The axial skeleton is composed of the skull, mandible, hyoid, ribs and vertebrae.

Begin your exploration of the axial skeleton by clicking on the skull.

Click to examine a typical vertebra. Vertebrae all have a body or centrum located on the ventral surface of the bone. The size of the centrum varies along the length of the vertebral column. Vertebrae also have an arch that creates a large opening through which the spinal cord passes.

Vertebrae have three types of processes: a dorsal spinous process, lateral transverse processes, and anterior and posterior articular processes. The articular processes orient dorsally on the anterior surface of a vertebra and ventrally on the posterior surface. Muscles that control the movement of the vertebral column attach to these processes. Pay special attention to how the processes change along the length of the vertebral column. Also note the manner in which the vertebrae overlap.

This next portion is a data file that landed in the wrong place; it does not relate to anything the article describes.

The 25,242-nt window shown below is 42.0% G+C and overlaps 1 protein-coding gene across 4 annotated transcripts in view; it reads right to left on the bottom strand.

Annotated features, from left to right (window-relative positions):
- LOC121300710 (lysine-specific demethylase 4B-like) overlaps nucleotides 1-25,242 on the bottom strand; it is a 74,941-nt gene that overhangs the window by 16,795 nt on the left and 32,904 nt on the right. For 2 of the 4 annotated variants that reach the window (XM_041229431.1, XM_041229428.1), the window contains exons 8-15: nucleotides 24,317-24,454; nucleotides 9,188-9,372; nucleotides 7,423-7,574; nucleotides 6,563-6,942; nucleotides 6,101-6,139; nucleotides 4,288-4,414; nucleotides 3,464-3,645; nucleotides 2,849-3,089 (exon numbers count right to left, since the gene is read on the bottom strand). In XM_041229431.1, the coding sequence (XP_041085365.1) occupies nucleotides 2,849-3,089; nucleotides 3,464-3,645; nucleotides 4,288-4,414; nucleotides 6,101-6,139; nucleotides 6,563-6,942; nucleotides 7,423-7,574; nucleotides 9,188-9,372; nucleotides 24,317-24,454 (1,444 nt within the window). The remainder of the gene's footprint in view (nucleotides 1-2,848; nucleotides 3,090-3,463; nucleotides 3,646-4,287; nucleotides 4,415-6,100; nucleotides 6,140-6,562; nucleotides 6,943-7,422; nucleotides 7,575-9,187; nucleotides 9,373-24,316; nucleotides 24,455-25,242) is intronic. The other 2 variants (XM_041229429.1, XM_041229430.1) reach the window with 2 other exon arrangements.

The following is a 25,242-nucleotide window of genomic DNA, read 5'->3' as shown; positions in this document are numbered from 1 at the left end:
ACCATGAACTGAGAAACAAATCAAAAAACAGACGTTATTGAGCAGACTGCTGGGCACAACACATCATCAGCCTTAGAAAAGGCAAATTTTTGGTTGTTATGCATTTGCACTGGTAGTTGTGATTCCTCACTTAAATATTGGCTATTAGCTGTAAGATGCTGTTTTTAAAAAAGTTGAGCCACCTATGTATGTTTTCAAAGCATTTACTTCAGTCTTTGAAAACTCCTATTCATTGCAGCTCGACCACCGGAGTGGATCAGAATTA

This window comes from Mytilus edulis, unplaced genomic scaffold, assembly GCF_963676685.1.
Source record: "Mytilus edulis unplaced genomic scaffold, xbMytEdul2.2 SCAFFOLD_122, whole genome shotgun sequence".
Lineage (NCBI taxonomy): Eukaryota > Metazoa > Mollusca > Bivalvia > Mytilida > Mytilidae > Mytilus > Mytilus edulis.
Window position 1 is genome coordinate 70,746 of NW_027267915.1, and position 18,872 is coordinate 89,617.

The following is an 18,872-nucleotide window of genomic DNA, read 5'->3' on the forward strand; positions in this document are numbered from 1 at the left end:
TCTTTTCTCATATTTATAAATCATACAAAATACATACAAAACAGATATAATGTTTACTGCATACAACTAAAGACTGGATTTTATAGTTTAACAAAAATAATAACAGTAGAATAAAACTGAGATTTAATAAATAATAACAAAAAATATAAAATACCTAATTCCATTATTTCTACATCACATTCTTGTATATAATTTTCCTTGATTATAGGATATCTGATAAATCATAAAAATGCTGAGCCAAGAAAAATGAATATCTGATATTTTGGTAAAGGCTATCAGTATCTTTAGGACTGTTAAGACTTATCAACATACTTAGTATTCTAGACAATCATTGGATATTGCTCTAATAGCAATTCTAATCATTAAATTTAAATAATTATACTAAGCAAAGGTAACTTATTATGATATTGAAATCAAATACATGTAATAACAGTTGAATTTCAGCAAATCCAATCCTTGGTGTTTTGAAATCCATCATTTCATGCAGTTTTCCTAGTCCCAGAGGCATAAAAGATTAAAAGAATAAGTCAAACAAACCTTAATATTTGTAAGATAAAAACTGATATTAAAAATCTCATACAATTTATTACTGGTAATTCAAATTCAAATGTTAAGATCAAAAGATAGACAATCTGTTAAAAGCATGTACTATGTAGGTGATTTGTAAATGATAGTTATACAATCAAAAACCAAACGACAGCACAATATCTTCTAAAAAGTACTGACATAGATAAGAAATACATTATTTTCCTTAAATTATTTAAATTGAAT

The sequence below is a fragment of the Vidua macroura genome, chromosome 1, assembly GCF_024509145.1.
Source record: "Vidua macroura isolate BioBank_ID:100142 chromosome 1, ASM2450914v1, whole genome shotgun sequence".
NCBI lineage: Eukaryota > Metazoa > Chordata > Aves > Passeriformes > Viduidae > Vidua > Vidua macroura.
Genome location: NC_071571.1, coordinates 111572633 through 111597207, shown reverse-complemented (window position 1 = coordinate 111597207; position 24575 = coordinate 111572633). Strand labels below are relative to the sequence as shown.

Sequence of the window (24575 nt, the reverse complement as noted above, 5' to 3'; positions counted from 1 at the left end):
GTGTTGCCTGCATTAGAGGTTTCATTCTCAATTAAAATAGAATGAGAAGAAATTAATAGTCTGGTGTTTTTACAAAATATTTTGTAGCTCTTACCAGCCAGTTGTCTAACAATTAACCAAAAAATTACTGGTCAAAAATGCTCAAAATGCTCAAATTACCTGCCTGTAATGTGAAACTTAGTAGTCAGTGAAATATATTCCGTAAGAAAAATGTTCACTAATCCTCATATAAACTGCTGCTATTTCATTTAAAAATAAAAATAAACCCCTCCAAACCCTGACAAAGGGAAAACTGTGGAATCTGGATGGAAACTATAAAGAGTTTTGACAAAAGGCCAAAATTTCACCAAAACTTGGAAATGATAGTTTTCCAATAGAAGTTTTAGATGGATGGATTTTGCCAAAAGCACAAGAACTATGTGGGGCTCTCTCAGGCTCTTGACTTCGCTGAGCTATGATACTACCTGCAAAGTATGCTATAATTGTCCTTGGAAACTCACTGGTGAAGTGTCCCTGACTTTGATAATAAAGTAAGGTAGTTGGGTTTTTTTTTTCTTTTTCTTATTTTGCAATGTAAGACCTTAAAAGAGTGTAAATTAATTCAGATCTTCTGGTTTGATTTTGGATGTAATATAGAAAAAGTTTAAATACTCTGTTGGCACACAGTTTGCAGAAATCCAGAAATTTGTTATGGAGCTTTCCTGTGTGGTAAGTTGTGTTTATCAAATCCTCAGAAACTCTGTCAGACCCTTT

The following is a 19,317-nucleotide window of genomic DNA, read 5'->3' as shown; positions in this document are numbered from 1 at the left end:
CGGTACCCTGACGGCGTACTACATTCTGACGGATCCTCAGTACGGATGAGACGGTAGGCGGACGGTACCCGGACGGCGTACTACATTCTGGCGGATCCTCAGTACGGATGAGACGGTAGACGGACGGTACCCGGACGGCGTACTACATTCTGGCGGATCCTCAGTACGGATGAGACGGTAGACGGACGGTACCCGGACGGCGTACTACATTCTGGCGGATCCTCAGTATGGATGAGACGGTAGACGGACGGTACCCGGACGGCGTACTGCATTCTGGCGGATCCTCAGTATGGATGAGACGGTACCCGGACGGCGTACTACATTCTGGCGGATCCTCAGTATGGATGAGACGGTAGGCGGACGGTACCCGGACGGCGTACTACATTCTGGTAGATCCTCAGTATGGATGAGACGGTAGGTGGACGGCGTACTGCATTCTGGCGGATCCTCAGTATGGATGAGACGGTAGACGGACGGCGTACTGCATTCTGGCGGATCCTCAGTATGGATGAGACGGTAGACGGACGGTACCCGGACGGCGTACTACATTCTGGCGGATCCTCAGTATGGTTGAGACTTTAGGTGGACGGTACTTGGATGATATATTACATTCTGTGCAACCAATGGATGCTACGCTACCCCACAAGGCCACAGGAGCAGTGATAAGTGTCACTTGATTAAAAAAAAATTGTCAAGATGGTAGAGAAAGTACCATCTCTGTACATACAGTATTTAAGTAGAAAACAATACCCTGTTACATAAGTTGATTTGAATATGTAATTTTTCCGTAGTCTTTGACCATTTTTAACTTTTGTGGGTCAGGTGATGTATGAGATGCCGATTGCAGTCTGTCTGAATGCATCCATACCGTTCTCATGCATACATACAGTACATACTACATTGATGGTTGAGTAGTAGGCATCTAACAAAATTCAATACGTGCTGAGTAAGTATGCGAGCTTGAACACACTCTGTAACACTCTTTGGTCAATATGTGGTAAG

Click on a region of the axial skeleton above for a close up view of the different types of vertebrae that compose the vertebral column. Click on numbers to identify structures.

Cervical vertebrae have small transverse processes containing a hole through which nerves and blood vessels pass.

Thoracic vertebrae are associated with the ribs. They can be identified by the presence of articular surfaces for rib attachment.

Lumbar vertebrae have flattened, enlarged, anteriorly oriented transverse processes. These are surfaces to which muscles that control movement of the vertebral column attach.

Sacral vertebrae are fused to provide support for the pelvic girdle.

Caudal vertebrae provide structure for the tail and differ in number depending on tail length.

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